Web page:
analyzing stream habitat in ohio and maryland using self organizing maps n.
Download
Skip this Video
Loading SlideShow in 5 Seconds..
ANALYZING STREAM HABITAT IN OHIO AND MARYLAND USING SELF-ORGANIZING MAPS PowerPoint Presentation
Download Presentation
ANALYZING STREAM HABITAT IN OHIO AND MARYLAND USING SELF-ORGANIZING MAPS

Loading in 2 Seconds...

play fullscreen
1 / 29
wallis

ANALYZING STREAM HABITAT IN OHIO AND MARYLAND USING SELF-ORGANIZING MAPS - PowerPoint PPT Presentation

112 Views
Download Presentation
ANALYZING STREAM HABITAT IN OHIO AND MARYLAND USING SELF-ORGANIZING MAPS
An Image/Link below is provided (as is) to download presentation

Download Policy: Content on the Website is provided to you AS IS for your information and personal use and may not be sold / licensed / shared on other websites without getting consent from its author. While downloading, if for some reason you are not able to download a presentation, the publisher may have deleted the file from their server.

- - - - - - - - - - - - - - - - - - - - - - - - - - - E N D - - - - - - - - - - - - - - - - - - - - - - - - - - -
Presentation Transcript

  1. ANALYZING STREAM HABITAT IN OHIO AND MARYLAND USING SELF-ORGANIZING MAPS David Bedoya Vladimir Novotny Civil & Environmental Engineering Department Northeastern University Boston

  2. HABITAT EVALUATION I • Ohio • Qualitative Habitat Evaluation Index (QHEI) • Range from 0 (poor) to 100 (excellent) • Eight different metrics are used • Other environmental variables available in the database (land-use and biological data) • Total of 1848 sites evaluated between 1996 and 2000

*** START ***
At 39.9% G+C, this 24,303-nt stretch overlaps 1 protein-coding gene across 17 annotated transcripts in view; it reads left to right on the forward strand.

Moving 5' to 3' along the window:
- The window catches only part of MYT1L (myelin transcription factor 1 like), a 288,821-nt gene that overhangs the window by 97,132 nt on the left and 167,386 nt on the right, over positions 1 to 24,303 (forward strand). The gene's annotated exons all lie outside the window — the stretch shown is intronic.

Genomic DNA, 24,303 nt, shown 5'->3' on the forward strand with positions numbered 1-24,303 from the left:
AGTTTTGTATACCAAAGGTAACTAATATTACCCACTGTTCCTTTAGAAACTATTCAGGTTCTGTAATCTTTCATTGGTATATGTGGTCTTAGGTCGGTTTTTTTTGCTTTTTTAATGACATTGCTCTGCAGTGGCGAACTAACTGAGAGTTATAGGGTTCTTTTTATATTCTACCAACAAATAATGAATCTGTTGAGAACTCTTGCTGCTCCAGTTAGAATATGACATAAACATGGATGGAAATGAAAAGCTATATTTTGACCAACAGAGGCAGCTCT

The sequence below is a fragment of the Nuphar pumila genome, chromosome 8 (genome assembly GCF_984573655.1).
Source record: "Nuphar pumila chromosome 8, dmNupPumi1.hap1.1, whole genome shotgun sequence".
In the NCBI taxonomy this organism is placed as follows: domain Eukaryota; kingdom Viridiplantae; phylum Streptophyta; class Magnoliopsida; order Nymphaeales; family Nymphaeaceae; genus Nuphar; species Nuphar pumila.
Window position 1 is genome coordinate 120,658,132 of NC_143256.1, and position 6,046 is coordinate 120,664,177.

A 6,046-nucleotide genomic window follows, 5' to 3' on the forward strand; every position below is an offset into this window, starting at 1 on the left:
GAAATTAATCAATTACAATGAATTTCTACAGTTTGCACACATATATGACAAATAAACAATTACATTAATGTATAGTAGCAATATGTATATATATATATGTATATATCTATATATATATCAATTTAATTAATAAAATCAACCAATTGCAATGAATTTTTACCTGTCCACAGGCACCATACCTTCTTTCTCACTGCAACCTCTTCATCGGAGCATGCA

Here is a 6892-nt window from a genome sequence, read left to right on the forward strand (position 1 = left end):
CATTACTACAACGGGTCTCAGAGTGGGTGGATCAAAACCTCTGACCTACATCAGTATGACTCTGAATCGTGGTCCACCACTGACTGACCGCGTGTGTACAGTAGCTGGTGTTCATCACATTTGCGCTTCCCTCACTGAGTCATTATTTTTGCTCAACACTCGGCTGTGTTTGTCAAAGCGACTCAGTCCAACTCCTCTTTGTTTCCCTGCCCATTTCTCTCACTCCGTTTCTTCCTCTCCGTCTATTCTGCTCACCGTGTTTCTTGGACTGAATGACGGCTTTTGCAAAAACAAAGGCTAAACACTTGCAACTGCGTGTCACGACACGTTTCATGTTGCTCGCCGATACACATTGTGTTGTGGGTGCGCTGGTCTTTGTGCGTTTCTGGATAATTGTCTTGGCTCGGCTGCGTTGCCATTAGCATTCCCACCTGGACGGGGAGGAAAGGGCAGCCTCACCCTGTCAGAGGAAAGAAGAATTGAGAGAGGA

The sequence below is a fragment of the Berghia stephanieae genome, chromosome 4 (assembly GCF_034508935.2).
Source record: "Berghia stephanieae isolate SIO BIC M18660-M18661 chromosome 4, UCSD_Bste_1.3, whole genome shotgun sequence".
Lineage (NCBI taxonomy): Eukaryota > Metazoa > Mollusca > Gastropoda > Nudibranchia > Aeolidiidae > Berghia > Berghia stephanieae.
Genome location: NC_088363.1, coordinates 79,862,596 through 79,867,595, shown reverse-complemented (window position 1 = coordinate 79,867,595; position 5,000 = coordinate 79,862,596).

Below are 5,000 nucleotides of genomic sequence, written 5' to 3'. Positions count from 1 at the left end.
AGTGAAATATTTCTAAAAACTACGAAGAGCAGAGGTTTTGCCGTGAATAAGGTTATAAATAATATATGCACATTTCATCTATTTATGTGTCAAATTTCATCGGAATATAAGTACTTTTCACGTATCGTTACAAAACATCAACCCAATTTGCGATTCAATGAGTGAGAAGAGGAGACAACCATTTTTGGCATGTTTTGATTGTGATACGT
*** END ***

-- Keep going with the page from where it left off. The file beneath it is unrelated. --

3. HABITAT EVALUATION II • Maryland • Two different indices exist: Provisional PHI and Final PHI • Available database had Provisional PHI data, new scores were calculated* • Different strata exist for both types of index • Range from 0 to 100 • Total of 955 sites available in the database • Many other environmental variables exist * Calculations from the Provsional PHI to the Final PHI are available in Paul et al.(2002)

  4. SELF-ORGANIZING MAPS (SOM) DESCRIPTION I • SOM are a type of Unsupervised Artificial Neural Network • They are composed of a grid with several cells or neurons with initial random weights • They have the capability to assign a neuron to a specific input vector depending on the similarity to neighboring neurons after the weighting algorithm • Once the environmental vectors are located, data clusters can be found

  5. STEPS IN SOM PATTERNING • Random initial weights assignment in each neuron • Environmental data vectors input and location to closest neuron using euclidean distances • New weights are reassigned in neurons to minimize euclidean distances with assigned vectors in the neuron and neighboring cells. The model is run again. • End at convergence • Cluster determination (Davies-Boldwin index) • Metrics and environmental distribution analysis among clusters

  6. INITIAL WEIGHTS ASSIGNED ENVIRONMENTAL DATA INPUT METRIC AND VARIABLE DISTRIBUTION EUCLIDEAN DISTANCES CALCULATION CLUSTER DETERMINATION EACH INPUT VECTOR PLACED IN BMU NO YES LESS EUCLIDEAN DISTANCE THAN PREVIOUS EPOCH? WEIGHT REASSIGNEMT AND RECALCULATION

  7. SOM IN THE OHIO DATABASE Two ways of clustering: • Using only QHEI habitat metrics + embeddedness as clustering elements • Using QHEI metrics, embeddedness and land-use as clustering elements

  8. OHIO CLUSTERINGONLY HABITAT PARAMETERS • Three very prominent clusters were found • The biological indices distribution matched very well the habitat clusters • Habitat metrics distribution show the most discriminant metrics (useful for data reduction?) • Highly agricultural or urban areas have the worst habitat and biological scores

  9. QHEI CLUSTER DISTRIBUTION IN OHIO WITH HABITAT METRICS